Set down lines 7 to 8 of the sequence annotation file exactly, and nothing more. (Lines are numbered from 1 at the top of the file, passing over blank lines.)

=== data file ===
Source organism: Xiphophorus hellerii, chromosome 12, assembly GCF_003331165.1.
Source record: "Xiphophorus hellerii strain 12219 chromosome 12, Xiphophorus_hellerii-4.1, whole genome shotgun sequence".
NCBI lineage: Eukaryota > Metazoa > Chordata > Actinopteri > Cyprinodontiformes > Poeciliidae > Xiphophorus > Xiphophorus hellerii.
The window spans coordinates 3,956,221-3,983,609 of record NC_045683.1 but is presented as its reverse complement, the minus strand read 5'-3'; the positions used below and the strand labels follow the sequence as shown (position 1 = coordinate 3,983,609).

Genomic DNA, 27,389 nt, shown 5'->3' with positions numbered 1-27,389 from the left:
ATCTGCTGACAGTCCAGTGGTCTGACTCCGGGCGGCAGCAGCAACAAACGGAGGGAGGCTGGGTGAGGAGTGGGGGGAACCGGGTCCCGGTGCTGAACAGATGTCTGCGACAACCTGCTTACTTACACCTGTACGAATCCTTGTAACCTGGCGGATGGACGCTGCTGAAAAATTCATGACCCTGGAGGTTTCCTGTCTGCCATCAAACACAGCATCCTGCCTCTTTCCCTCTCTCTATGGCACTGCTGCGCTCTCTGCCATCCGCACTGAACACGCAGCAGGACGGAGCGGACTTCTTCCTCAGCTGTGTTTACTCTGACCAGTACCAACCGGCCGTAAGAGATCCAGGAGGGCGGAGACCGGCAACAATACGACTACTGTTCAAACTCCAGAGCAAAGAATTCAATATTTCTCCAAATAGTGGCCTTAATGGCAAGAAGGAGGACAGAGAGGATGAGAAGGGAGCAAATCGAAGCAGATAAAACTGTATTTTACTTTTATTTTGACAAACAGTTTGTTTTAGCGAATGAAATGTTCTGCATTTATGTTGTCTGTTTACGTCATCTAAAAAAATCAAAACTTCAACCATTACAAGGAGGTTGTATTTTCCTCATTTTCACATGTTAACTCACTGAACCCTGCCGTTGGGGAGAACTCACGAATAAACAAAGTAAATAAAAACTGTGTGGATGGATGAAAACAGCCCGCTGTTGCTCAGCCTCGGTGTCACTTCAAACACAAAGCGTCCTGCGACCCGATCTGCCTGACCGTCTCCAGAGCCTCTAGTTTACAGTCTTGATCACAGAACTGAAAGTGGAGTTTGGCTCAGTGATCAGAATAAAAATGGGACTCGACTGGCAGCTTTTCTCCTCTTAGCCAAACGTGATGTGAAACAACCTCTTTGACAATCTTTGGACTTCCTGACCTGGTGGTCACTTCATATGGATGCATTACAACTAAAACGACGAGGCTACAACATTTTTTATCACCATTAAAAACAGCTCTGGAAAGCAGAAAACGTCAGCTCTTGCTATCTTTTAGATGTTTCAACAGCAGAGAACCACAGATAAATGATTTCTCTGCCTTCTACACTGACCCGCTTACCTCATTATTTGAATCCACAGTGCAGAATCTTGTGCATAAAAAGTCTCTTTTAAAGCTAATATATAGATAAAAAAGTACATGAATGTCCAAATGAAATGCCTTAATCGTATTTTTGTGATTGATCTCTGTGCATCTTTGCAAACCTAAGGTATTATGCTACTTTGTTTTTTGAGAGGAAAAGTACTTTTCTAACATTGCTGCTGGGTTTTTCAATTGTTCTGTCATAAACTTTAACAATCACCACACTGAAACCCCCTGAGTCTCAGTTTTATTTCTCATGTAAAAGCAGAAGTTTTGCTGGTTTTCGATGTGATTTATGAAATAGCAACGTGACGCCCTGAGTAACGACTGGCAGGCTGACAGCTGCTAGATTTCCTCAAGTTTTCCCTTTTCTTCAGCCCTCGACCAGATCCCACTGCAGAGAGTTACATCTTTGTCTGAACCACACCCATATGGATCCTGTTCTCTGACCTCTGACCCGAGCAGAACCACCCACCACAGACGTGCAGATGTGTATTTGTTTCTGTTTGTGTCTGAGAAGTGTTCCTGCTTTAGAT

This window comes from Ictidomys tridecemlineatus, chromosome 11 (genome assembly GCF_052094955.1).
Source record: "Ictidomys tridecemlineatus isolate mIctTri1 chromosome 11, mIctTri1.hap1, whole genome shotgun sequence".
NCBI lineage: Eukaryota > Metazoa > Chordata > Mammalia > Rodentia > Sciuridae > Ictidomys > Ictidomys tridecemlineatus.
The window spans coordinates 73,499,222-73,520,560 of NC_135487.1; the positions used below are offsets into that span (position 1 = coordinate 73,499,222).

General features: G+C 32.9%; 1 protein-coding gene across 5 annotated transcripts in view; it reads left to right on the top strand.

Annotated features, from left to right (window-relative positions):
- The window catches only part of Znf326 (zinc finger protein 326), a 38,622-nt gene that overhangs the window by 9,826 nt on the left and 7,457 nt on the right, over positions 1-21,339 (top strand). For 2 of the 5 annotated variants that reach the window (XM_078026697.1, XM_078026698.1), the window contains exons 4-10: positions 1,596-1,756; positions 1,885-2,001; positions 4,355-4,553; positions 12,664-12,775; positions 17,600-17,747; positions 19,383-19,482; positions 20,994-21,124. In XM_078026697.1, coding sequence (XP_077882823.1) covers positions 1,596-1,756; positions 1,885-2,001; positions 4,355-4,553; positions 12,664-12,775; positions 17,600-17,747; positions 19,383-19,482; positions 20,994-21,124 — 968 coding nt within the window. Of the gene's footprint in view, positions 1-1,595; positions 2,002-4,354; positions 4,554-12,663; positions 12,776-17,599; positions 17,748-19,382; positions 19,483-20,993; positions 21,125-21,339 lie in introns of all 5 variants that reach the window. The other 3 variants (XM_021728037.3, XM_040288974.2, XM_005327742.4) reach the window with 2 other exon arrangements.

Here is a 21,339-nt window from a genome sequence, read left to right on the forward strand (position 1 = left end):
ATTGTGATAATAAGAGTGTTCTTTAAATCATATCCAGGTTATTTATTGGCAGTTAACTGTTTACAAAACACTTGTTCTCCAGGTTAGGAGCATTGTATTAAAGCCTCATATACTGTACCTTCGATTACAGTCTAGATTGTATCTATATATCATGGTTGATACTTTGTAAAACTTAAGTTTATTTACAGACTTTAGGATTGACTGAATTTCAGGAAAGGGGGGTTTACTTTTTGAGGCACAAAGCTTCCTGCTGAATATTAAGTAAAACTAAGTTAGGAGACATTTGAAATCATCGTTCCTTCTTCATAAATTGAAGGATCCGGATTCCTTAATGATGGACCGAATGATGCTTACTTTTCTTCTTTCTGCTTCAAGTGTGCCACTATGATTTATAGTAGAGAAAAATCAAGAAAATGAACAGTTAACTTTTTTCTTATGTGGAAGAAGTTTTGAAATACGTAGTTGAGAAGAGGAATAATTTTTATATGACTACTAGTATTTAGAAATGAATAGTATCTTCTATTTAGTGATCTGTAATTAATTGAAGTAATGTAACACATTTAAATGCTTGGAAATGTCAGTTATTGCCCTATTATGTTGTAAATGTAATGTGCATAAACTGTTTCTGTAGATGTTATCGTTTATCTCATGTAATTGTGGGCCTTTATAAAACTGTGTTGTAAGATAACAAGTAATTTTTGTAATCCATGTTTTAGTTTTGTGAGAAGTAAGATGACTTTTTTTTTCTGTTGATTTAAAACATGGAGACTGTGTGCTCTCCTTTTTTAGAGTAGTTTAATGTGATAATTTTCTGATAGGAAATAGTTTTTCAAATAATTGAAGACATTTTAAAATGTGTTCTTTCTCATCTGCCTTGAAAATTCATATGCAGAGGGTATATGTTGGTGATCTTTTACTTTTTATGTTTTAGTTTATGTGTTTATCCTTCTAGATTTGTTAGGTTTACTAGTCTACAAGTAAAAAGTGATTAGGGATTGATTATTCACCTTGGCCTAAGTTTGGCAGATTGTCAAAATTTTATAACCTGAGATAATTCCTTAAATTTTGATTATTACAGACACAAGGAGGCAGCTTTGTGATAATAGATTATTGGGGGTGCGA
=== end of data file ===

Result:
This window comes from Ictidomys tridecemlineatus, chromosome 11 (genome assembly GCF_052094955.1).
Source record: "Ictidomys tridecemlineatus isolate mIctTri1 chromosome 11, mIctTri1.hap1, whole genome shotgun sequence".